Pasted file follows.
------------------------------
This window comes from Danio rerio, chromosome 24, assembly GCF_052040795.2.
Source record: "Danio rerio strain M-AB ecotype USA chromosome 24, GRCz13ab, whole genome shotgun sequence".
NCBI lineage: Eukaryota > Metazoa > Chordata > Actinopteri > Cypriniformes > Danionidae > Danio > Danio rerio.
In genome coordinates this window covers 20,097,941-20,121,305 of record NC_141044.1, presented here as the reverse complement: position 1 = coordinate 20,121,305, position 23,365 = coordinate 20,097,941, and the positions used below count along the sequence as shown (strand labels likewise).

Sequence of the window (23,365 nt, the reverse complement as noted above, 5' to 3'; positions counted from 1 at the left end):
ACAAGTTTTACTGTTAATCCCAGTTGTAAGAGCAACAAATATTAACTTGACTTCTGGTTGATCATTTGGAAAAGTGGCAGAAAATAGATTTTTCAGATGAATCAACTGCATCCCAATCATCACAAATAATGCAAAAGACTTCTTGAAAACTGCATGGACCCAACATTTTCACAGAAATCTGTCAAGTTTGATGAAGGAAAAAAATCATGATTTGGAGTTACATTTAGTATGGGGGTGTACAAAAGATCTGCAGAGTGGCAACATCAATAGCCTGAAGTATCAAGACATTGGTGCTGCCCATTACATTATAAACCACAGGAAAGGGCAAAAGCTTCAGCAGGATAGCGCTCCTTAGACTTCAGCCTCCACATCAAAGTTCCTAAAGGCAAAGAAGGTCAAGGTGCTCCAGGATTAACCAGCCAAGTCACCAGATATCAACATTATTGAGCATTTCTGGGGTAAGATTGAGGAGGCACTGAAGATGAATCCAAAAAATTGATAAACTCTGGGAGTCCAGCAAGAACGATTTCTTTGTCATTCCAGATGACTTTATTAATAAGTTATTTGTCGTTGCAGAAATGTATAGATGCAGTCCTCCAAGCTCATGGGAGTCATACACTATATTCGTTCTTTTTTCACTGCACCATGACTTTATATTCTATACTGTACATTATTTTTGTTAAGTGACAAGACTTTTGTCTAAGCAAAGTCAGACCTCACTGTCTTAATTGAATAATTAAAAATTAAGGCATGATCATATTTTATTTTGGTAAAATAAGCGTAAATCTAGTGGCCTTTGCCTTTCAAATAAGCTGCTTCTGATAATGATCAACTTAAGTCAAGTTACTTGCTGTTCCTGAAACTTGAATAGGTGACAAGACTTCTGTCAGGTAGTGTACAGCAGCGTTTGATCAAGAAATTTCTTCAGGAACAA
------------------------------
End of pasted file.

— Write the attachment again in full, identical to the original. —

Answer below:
This window comes from Danio rerio, chromosome 24, assembly GCF_052040795.2.
Source record: "Danio rerio strain M-AB ecotype USA chromosome 24, GRCz13ab, whole genome shotgun sequence".
NCBI lineage: Eukaryota > Metazoa > Chordata > Actinopteri > Cypriniformes > Danionidae > Danio > Danio rerio.
In genome coordinates this window covers 20,097,941-20,121,305 of record NC_141044.1, presented here as the reverse complement: position 1 = coordinate 20,121,305, position 23,365 = coordinate 20,097,941, and the positions used below count along the sequence as shown (strand labels likewise).

Sequence of the window (23,365 nt, the reverse complement as noted above, 5' to 3'; positions counted from 1 at the left end):
ACAAGTTTTACTGTTAATCCCAGTTGTAAGAGCAACAAATATTAACTTGACTTCTGGTTGATCATTTGGAAAAGTGGCAGAAAATAGATTTTTCAGATGAATCAACTGCATCCCAATCATCACAAATAATGCAAAAGACTTCTTGAAAACTGCATGGACCCAACATTTTCACAGAAATCTGTCAAGTTTGATGAAGGAAAAAAATCATGATTTGGAGTTACATTTAGTATGGGGGTGTACAAAAGATCTGCAGAGTGGCAACATCAATAGCCTGAAGTATCAAGACATTGGTGCTGCCCATTACATTATAAACCACAGGAAAGGGCAAAAGCTTCAGCAGGATAGCGCTCCTTAGACTTCAGCCTCCACATCAAAGTTCCTAAAGGCAAAGAAGGTCAAGGTGCTCCAGGATTAACCAGCCAAGTCACCAGATATCAACATTATTGAGCATTTCTGGGGTAAGATTGAGGAGGCACTGAAGATGAATCCAAAAAATTGATAAACTCTGGGAGTCCAGCAAGAACGATTTCTTTGTCATTCCAGATGACTTTATTAATAAGTTATTTGTCGTTGCAGAAATGTATAGATGCAGTCCTCCAAGCTCATGGGAGTCATACACTATATTCGTTCTTTTTTCACTGCACCATGACTTTATATTCTATACTGTACATTATTTTTGTTAAGTGACAAGACTTTTGTCTAAGCAAAGTCAGACCTCACTGTCTTAATTGAATAATTAAAAATTAAGGCATGATCATATTTTATTTTGGTAAAATAAGCGTAAATCTAGTGGCCTTTGCCTTTCAAATAAGCTGCTTCTGATAATGATCAACTTAAGTCAAGTTACTTGCTGTTCCTGAAACTTGAATAGGTGACAAGACTTCTGTCAGGTAGTGTACAGCAGCGTTTGATCAAGAAATTTCTTCAGGAACAA